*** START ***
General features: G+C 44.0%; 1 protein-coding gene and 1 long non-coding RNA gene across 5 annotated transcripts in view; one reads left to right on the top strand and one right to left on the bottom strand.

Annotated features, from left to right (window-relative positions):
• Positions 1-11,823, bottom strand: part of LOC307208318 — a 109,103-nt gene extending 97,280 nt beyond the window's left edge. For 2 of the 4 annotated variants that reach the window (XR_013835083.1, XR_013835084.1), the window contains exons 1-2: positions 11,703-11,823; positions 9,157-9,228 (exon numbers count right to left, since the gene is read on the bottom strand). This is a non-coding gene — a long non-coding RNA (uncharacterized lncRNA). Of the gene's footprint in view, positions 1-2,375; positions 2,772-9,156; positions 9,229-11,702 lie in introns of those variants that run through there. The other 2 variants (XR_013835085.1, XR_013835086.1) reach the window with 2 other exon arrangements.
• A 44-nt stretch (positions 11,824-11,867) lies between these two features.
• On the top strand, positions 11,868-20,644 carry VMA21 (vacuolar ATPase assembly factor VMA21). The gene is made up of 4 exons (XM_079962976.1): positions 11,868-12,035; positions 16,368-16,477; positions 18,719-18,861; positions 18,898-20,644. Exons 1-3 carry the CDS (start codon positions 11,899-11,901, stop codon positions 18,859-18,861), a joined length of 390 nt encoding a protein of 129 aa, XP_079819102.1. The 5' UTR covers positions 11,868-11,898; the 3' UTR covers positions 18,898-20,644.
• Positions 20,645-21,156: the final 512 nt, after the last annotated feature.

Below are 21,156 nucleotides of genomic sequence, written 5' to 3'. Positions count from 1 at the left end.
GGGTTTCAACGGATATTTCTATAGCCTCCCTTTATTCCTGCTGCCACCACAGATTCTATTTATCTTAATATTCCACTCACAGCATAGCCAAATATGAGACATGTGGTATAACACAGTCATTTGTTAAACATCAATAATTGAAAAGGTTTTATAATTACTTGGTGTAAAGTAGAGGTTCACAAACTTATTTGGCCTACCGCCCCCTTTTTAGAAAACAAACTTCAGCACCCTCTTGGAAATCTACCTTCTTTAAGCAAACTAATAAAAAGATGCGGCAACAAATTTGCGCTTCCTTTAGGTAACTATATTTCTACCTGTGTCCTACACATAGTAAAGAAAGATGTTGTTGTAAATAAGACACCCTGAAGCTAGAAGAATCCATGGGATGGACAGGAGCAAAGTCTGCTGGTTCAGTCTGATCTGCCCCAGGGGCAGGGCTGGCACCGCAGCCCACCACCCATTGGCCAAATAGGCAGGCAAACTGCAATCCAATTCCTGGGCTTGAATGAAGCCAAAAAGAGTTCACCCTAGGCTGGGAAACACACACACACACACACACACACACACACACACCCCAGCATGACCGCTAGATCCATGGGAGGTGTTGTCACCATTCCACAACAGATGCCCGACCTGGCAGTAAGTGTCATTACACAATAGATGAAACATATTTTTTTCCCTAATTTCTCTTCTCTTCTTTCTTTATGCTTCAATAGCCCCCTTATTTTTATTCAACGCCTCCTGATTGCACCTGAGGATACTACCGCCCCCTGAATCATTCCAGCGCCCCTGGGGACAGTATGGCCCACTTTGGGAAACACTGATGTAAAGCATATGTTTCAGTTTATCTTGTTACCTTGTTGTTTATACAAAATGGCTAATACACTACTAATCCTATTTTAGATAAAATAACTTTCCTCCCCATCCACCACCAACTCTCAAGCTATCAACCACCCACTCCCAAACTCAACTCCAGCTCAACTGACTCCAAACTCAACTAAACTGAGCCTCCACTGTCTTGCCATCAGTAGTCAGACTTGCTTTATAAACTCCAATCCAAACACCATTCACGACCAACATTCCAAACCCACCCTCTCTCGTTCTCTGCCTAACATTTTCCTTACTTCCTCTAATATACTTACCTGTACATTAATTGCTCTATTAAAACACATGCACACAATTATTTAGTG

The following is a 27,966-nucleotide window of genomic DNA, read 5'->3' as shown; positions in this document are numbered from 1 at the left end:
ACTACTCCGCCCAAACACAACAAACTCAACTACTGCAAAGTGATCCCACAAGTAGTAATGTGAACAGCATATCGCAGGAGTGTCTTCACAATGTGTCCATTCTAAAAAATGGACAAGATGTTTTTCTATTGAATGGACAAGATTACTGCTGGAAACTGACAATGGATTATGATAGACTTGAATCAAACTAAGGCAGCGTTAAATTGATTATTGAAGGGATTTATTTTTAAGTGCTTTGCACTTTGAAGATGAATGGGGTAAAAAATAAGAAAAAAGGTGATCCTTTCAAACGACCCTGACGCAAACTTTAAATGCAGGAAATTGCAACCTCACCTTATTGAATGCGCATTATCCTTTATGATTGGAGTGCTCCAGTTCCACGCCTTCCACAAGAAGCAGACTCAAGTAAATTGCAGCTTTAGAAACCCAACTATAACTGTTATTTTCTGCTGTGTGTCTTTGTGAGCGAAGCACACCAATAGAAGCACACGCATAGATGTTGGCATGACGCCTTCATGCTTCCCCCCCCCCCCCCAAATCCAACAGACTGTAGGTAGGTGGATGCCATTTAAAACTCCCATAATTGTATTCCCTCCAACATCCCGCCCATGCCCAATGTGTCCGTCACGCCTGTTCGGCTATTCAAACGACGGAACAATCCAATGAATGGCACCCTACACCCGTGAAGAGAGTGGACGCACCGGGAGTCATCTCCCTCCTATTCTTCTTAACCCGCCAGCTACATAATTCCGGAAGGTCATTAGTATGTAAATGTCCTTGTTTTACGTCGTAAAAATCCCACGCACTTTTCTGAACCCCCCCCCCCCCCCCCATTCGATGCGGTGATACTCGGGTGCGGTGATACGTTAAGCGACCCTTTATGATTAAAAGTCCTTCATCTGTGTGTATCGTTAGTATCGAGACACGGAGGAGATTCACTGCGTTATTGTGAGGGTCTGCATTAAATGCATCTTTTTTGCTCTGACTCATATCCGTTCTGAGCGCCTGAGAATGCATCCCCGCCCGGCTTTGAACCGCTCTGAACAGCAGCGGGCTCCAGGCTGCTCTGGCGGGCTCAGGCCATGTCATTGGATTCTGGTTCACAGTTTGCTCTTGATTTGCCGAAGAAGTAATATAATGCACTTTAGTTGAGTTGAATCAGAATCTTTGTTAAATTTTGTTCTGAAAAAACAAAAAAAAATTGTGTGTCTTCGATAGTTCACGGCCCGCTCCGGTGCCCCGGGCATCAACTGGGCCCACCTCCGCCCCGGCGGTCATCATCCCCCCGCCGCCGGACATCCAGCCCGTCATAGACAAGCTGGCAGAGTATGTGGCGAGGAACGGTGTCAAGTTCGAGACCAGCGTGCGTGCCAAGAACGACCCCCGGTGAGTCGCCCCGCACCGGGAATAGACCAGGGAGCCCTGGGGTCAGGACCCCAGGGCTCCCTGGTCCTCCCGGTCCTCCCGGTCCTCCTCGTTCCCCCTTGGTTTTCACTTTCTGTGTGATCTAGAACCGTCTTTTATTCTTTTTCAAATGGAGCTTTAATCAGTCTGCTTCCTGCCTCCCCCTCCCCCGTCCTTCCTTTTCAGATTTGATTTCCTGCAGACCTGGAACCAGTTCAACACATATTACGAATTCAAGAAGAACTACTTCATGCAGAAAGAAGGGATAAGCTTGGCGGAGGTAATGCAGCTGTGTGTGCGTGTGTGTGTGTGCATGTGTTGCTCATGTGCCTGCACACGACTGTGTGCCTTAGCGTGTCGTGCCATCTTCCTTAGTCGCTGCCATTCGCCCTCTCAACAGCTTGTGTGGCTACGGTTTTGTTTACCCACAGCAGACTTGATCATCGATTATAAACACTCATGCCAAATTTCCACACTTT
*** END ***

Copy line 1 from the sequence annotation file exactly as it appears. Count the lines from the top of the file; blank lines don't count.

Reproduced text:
General features: G+C 44.0%; 1 protein-coding gene and 1 long non-coding RNA gene across 5 annotated transcripts in view; one reads left to right on the top strand and one right to left on the bottom strand.